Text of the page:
A word on bonds: While it’s possible the recent rally in bonds is losing steam and might push yields higher to the possible detriment of stocks, as we saw yesterday, some perspective is also important. Yesterday’s pain in Treasuries had a lot to do with disappointing demand for new supply at the Treasury auction. While supply is an important fundamental component of the market, there are others, too.

“We still believe that Treasury supply concerns should only be one factor driving yields, not the only factor,” says Schwab’s Collin Martin. “We don’t expect those supply concerns to pull yields up materially higher. The direction of yields should be driven by growth and inflation expectations—both coming down—and what that means for Fed policy.”

Eye on the Fed

Early today, futures trading pegged chances at 90% of the Federal Open Market Committee (FOMC) holding its benchmark funds rate steady following the December 12–13 meeting, according to the CME FedWatch Tool. Chances of rates staying on pause following the FOMC’s January 30–31 meeting are 80%.   

Rate debate: Some economists still see chances for a recession in early 2024 as consumer savings dwindle and high interest rates hurt companies with loans to refinance. That may be one reason why investors bake in better than 60% chances of at least a quarter-point Fed rate cut by next June, according to CME futures trading this morning. That’s similar to what the market had been tracking even before Powell’s hawkish comments yesterday. However, a trim that soon seems unlikely based on current economic metrics, and as a reminder, a year ago the market was also pricing in rate cuts expected to occur by now. Instead, the Fed has rates at 22-year highs and inflation remains somewhat sticky.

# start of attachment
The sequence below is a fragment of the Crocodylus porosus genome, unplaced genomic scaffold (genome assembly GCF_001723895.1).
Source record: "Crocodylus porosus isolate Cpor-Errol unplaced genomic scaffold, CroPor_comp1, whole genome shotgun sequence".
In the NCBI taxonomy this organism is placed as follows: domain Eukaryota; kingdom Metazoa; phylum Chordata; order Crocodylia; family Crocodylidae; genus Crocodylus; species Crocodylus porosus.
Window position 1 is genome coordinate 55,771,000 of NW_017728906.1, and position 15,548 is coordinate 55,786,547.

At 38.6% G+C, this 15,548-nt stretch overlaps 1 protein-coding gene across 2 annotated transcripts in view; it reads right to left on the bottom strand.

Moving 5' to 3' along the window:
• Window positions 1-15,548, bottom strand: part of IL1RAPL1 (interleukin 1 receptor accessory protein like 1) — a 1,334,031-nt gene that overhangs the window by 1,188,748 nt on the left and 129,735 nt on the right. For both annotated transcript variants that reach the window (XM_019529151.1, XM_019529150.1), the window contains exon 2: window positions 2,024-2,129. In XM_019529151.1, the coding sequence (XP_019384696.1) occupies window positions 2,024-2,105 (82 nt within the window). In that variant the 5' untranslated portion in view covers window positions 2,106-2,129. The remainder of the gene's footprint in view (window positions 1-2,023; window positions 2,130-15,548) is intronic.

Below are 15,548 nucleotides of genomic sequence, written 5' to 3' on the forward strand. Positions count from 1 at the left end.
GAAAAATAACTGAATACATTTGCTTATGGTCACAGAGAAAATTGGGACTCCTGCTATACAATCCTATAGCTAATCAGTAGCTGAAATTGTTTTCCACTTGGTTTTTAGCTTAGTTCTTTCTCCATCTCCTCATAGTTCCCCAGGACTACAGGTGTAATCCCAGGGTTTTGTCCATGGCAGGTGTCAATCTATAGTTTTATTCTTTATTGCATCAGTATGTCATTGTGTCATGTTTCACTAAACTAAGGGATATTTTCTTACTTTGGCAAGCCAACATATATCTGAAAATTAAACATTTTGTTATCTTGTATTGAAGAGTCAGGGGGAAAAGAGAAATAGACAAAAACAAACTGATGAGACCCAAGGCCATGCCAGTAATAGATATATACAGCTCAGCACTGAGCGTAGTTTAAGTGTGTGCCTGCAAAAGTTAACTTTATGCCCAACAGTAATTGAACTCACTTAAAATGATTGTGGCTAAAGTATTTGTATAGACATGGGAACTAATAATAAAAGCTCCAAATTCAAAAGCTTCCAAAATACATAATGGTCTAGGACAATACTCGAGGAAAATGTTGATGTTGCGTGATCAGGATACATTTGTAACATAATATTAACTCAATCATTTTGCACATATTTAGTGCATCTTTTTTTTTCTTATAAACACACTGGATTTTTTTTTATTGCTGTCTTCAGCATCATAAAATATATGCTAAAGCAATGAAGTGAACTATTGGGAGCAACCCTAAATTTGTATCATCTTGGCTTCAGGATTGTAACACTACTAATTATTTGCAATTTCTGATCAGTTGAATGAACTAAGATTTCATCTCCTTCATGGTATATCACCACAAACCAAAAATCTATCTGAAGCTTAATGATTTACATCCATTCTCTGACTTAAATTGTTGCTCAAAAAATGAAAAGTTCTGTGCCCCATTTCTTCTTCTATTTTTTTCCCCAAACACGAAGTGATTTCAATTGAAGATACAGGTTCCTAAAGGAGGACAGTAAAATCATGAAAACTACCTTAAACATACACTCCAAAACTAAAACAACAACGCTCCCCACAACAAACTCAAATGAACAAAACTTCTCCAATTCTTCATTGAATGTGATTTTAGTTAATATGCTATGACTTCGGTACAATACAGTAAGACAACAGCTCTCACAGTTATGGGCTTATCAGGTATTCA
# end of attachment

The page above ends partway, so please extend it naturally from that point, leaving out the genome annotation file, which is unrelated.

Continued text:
CHART OF THE DAY: TREADING WATER. The Dollar Index ($DXY-candlesticks) continues to tread water, trading in a tight range over the last six weeks between roughly 105 and 107. These are high relative to the last decade and above the 200-day simple moving average (blue line), but low versus a year ago. Data source: ICE. Chart source: The thinkorswim® platform from TD Ameritrade. For illustrative purposes only. Past performance does not guarantee future results.

Thinking cap

Ideas to mull as you trade or invest

Rising sun: The coming week could have ramifications for interest rates … in Japan. It starts Sunday with a reading on Japan’s October producer prices and accelerates late Tuesday with Q3 Gross Domestic Product (GDP). October exports data follow late on Wednesday, U.S. time. The Bank of Japan (BoJ) kept monetary policy loose for years even as other central banks tightened, but recently ended its efforts to cap the 10-year yield at 1% after inflation in Japan exceeded the BoJ’s 2% target for the past 18 months. The end of yield-curve control “signaled a likely shift toward ending quantitative easing (QE) and hiking interest rates in 2024,” says Jeffrey Kleintop, Schwab’s chief global investment strategist. The BOJ finally tightening may lead to moves in financial markets around the world, including upward pressure on bond yields in other developed countries, an increase in the value of the yen, and gains in Japanese stocks as capital returns to Japan. All this arguably means it’s a good idea for investors to pay more attention to Japanese data, including the numbers about to hit.